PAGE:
SAGE is a leading international provider of innovative, high-quality content, publishing more than 1000 journals and over 800 new books each year, spanning a wide range of subject areas in business, humanities, social sciences, science, technology and medicine. SAGE’s growing selection of library products includes archives, data, case studies and video.
SAGE wanted to improve the quality of engagement between the sales team and their institutional customers in order to best serve their customers. As part of this, the sales team worked to create tailored value reports containing detailed information about how SAGE products fit each institution’s information needs. This involved examining the course curricula and research profiles of each institution and analysing them against SAGE content. It was a very manual and time-consuming process involving a series of searches amongst all the different products. The reports were very useful in helping the sales team suggest suitable materials to current and potential clients during sales visits, but there needed to be a better way of creating them.
SAGE had already undertaken a major strategic exercise to create and apply a taxonomy of around 61,000 unique terms across their product base of around 2.5 million content items. It powers SAGE Recommends, their discovery tool that suggests semantic recommendations for further reading. SAGE wanted to leverage their investment by extending its use to other applications supporting the business.
They therefore decided to prioritise a web-based tool to help the sales team create the tailored value reports.
SAGE asked 67 Bricks to undertake an R&D project to create a working prototype tool that would take a description of an educational course and return a list of SAGE content relevant to the course. SAGE chose 67 Bricks because they needed a partner who could help them creatively and collaboratively with defining and prioritising the requirements, and who had solid experience on the semantic side. They were also keen to try out an agile project methodology.
In just six weekly iterations this short project achieved a working prototype with a simple and intuitive interface whereby the user pastes in a piece of text and can optionally limit the search by date published, by content type, or to a subset of SAGE products (see Figure 1).
The tool analyses the text input using NLP techniques and matches keywords identified against the SAGE index to generate a set of results ordered by degree of similarity. The user can drill down the results on screen using a number of facets, or export them as an Excel file or as plain text for further manipulation or to add to presentations or documents. The on screen results contain links that allow the user to look at the content in question and see how that piece of content is related to the input text (i.e. what keywords matched). The tool works with any piece of text including bibliographies, reading lists, abstracts, faculty member profiles.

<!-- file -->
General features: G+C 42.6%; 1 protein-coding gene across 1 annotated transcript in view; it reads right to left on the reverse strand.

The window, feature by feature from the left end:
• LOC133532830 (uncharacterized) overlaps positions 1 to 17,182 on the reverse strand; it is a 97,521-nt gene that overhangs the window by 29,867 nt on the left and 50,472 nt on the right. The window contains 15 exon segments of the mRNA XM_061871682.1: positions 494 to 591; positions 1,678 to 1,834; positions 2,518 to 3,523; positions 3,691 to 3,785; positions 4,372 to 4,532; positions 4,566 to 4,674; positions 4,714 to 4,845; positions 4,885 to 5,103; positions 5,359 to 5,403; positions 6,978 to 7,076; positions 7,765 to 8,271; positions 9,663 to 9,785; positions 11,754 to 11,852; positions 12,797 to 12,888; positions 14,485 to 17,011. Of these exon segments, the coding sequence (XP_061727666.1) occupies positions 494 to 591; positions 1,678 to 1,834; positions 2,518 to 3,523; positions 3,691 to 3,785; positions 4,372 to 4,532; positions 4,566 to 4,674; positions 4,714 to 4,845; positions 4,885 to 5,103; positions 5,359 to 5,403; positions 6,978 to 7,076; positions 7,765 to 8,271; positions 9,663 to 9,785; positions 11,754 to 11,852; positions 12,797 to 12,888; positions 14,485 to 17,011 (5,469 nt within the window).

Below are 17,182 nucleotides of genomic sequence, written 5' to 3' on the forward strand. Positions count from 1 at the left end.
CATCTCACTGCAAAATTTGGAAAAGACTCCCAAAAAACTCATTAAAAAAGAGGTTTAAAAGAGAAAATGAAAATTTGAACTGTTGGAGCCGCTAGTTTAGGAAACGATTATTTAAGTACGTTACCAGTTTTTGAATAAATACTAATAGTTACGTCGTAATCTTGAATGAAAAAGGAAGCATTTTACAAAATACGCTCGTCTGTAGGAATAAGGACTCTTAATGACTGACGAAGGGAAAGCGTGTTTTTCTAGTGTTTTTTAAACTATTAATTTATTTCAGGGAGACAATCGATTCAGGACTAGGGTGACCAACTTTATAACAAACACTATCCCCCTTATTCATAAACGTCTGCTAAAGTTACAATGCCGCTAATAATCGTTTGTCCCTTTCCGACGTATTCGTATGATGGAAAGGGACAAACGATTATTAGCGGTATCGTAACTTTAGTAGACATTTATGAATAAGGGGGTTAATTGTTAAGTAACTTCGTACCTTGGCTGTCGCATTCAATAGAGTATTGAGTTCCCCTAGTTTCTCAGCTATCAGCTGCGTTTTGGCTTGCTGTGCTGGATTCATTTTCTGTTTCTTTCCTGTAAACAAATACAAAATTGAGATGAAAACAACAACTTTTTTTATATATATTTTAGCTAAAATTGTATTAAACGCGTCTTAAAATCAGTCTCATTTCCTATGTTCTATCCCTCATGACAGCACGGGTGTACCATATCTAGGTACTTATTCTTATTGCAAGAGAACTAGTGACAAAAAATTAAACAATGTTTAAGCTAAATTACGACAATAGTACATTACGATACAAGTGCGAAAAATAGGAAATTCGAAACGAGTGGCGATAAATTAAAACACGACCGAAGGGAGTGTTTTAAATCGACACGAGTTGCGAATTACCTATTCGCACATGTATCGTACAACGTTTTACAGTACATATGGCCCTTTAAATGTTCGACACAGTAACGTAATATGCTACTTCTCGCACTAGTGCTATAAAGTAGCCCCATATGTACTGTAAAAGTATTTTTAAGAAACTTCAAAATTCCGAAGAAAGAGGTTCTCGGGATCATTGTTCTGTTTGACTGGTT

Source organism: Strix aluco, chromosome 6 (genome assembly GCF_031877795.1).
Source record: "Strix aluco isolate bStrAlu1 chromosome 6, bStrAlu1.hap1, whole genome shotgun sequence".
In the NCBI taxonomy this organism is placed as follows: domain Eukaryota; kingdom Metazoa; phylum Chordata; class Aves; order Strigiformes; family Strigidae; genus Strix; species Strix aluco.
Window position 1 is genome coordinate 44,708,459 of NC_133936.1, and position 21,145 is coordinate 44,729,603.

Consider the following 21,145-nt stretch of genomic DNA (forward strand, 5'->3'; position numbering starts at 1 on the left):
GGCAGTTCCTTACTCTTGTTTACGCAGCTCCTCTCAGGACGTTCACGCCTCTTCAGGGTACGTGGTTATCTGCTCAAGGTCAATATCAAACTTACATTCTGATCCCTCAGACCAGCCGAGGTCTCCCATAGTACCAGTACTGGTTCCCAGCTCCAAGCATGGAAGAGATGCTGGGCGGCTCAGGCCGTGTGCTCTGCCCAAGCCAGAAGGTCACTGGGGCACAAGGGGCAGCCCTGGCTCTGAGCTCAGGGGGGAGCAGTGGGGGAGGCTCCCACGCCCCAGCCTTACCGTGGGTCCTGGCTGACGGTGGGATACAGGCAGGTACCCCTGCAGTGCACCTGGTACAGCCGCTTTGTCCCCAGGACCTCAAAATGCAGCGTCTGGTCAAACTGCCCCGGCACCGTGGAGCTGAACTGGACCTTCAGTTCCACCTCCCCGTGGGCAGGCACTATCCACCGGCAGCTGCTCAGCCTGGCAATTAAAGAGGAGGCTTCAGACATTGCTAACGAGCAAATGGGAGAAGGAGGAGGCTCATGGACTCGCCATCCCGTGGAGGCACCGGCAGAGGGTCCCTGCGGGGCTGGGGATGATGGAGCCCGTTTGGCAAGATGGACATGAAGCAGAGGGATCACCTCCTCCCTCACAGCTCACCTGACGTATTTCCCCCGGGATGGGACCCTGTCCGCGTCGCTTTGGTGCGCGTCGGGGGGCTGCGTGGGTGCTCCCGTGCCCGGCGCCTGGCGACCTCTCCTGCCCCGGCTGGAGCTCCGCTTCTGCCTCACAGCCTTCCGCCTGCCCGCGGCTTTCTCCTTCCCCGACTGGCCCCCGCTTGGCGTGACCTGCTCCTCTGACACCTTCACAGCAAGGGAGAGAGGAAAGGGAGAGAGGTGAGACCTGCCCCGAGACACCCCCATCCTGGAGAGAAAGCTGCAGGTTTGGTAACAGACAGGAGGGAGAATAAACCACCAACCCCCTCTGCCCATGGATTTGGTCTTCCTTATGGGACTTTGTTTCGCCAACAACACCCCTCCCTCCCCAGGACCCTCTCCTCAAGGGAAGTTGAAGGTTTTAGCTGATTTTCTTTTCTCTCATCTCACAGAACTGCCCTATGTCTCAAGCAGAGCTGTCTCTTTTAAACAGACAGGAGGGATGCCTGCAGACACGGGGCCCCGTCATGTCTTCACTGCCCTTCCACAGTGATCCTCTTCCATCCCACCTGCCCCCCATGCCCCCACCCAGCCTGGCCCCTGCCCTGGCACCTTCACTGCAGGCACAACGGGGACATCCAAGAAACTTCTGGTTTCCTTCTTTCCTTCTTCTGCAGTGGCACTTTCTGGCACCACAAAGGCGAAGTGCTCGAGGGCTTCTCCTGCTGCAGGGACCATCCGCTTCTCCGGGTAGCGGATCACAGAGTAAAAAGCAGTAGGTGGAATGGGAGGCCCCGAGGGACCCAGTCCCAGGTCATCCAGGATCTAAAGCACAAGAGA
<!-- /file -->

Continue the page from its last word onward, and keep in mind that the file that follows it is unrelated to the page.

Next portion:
The interface works well on small as well as large screens, which was important because the sales team typically use tablets when on the road.
The Content Matchmaker has initially been rolled out to a selected user base of sales, marketing and editorial teams.
Although built as a prototype, the Matchmaker is robust and is being actively used, not only to help the sales team create tailored value reports, but also in the marketing and editorial teams. Users are very impressed by the results they get. They are also discovering a wide range of uses. For example, the open access team are finding potential authors when creating special journal issues by pasting in the abstract of the new special issue. They can then ask previous authors if they would like to write on the subject again.
The use of agile was novel and positive experience for SAGE and they felt they achieved a lot in the 6 week build.
Once the tool has been in use for several months, SAGE plan to gather a round of detailed user feedback and use it to decide what’s next for the tool. Options may include extending it to cover more use cases, rolling it out to more users, and continuing to build out the index.